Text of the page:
Are you looking for planning resources for teaching states of matter in year 4? Here’s how you can use our new downloadable teaching resources to easily create memorable lessons that produce the sticky knowledge Ofsted will be looking for…
Where to start?
It states clearly in the National Curriculum that this unit is about understanding the difference between solids, liquids and gases, how materials change state when they are heated and cooled, and at what temperature this happens. It also includes evaporation in the water cycle. It’s important to remember this unit does not include heating where a chemical change occurs, such as baking or burning.
We have several lesson packs which cover these objectives:
Your pupils will make oobleck and observe how it turns from a solid to a liquid.
A comparative investigation where pupils will test and find out which type of chocolate melts the fastest.
Make a bottled jungle
An investigation into why it rains in rainforests and jungles. Pupils will make their own miniature jungle and watch how it looks after itself!
How to evidence your practical lessons
If your planning isn’t enough evidence, pupils could use the Keynote app on an iPad and record themselves describing their investigation or activity. If you need evidence in their books, you could print a photo form the lesson and during morning work the next day, pupils could label and annotate it. This would mean that they go back over their learning from the day before, helping the knowledge to stick. Do pupils need to write each step of an experiment? In my experience, asking pupils to write down everything they have done kills the learning. Choose one part from each investigation; that way they will do it well and it will enhance learning. Our knowledge organisers are really helpful with spellings and helping pupils to remember key concepts and vocabulary.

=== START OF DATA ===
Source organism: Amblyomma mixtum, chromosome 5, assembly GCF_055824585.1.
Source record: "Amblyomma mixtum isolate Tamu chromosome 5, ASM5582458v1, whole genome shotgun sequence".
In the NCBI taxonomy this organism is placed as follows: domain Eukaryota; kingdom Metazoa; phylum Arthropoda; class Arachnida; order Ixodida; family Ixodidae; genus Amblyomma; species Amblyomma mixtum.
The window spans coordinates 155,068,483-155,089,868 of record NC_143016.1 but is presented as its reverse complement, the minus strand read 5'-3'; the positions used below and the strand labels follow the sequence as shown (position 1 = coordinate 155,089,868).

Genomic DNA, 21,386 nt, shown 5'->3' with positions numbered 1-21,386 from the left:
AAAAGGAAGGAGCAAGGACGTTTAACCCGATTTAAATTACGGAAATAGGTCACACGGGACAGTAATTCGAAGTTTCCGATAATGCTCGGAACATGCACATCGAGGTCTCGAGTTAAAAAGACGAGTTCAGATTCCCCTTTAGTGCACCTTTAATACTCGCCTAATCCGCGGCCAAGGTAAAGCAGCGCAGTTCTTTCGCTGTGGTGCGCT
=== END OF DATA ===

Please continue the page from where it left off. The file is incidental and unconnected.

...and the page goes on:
How to embed science across the curriculum
There are also lots of ways to embed the pupil’s science learning in your school day. Using science texts in guided reading or whole-class reading sessions is an easy way for children to delve further into the subject matter and acquire more knowledge. We have several reading comprehension packs for year 4 linking to the topic states of matter:
We also have a bank of spectacular science images that are perfect for promoting discussion. They feature a striking scientific image, along with a couple of questions. As you click through the PowerPoint presentation, the answers to the questions will be revealed. Pupils should try to answer the questions as you go. The presentations to use for the unit states of matter are called ‘dry ice’, ‘dancing cornflour’ and ‘stunning snowflakes’. It only takes ten minutes so it can slot into those awkward times in the school day; for example, straight after lunch while you are waiting for everyone to come in.
Whizz Pop Bang magazine and teaching resources are brilliant ways to enhance your school’s science teaching:
- We provide downloadable science lesson plans, PowerPoint presentations, hands-on investigations and science reading comprehensions written by primary school teachers.
- Whizz Pop Bang teaching resources link to the National Curriculum, ensuring correct coverage.
- All of our resources are year group specific, ensuring progression between the years.
- We make cross-curricular links to other subjects, such as English, Maths, History, Geography, Art, Design and Technology and PSHE.
Prices from as little as £190 per year for a copy of Whizz Pop Bang magazine through the post each month and whole-school access to our ever-growing library of downloadable teaching resources, with unlimited teacher logins.
We’ve also just launched a new individual membership option so teachers and home educators can access all of our amazing downloadable resources for just £20 for the whole year.